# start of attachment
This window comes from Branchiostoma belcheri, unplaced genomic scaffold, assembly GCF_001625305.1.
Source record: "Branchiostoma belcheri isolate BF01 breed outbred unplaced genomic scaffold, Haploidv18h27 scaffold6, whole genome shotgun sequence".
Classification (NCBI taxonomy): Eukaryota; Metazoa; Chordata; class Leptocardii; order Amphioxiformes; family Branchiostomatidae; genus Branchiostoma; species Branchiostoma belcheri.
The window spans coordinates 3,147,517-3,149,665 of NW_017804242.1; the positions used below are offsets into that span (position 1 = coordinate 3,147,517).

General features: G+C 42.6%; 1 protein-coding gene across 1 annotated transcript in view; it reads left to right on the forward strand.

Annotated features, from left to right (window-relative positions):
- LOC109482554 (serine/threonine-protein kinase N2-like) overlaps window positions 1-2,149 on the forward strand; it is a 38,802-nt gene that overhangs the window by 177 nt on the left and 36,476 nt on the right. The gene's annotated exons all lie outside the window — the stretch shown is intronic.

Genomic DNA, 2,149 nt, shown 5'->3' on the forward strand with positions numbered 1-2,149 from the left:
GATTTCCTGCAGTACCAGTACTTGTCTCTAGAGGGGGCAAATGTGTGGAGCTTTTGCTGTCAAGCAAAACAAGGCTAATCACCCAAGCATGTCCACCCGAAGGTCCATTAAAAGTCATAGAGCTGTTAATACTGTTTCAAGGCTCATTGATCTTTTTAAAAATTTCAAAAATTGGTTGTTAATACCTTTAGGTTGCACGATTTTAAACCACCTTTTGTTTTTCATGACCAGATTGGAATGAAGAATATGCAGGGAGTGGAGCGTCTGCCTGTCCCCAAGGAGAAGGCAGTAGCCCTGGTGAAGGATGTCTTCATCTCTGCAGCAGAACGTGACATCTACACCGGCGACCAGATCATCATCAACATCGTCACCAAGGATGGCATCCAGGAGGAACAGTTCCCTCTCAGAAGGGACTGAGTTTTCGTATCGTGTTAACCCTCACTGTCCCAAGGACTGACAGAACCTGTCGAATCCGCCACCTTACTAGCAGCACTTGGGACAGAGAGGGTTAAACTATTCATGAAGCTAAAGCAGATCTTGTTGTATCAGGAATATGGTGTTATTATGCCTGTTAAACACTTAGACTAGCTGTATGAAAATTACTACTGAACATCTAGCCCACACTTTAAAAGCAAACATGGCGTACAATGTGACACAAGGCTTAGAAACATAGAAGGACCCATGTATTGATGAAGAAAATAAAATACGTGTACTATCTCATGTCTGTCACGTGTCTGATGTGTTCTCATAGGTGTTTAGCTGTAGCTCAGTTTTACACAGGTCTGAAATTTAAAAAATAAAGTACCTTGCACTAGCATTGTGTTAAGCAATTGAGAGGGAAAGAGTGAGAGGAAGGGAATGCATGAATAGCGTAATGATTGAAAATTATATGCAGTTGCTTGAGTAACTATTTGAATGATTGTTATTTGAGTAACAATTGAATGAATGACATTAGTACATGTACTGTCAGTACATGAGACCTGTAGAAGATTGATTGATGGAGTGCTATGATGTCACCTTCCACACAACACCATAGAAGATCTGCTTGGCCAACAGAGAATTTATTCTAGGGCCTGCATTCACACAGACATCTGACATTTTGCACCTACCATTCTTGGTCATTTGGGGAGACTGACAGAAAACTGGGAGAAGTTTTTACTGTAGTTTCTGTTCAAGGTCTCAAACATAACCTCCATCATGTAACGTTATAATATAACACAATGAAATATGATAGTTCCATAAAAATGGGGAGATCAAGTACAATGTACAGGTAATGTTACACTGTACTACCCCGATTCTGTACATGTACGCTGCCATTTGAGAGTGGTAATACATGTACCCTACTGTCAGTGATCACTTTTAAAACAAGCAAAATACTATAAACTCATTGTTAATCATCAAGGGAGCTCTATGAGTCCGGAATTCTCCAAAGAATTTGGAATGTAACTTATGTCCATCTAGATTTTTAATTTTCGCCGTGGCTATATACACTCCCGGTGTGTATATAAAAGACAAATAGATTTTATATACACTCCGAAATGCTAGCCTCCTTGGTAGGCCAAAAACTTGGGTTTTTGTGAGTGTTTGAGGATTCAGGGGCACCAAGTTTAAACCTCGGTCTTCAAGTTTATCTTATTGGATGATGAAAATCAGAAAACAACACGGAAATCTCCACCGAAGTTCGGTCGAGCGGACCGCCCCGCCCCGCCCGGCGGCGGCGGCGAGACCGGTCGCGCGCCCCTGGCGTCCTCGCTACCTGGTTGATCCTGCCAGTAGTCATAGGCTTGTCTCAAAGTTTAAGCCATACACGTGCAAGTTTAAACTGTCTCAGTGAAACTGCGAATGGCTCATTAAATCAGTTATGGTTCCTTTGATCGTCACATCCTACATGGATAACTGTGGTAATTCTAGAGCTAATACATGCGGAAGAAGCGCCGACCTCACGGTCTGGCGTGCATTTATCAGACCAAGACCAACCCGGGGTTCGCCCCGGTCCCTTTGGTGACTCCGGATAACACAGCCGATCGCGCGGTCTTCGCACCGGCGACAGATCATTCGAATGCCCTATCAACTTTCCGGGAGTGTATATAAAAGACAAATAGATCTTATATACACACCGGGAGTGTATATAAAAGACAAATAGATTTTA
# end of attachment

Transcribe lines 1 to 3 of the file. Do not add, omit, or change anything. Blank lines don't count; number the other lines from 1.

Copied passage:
This window comes from Branchiostoma belcheri, unplaced genomic scaffold, assembly GCF_001625305.1.
Source record: "Branchiostoma belcheri isolate BF01 breed outbred unplaced genomic scaffold, Haploidv18h27 scaffold6, whole genome shotgun sequence".
Classification (NCBI taxonomy): Eukaryota; Metazoa; Chordata; class Leptocardii; order Amphioxiformes; family Branchiostomatidae; genus Branchiostoma; species Branchiostoma belcheri.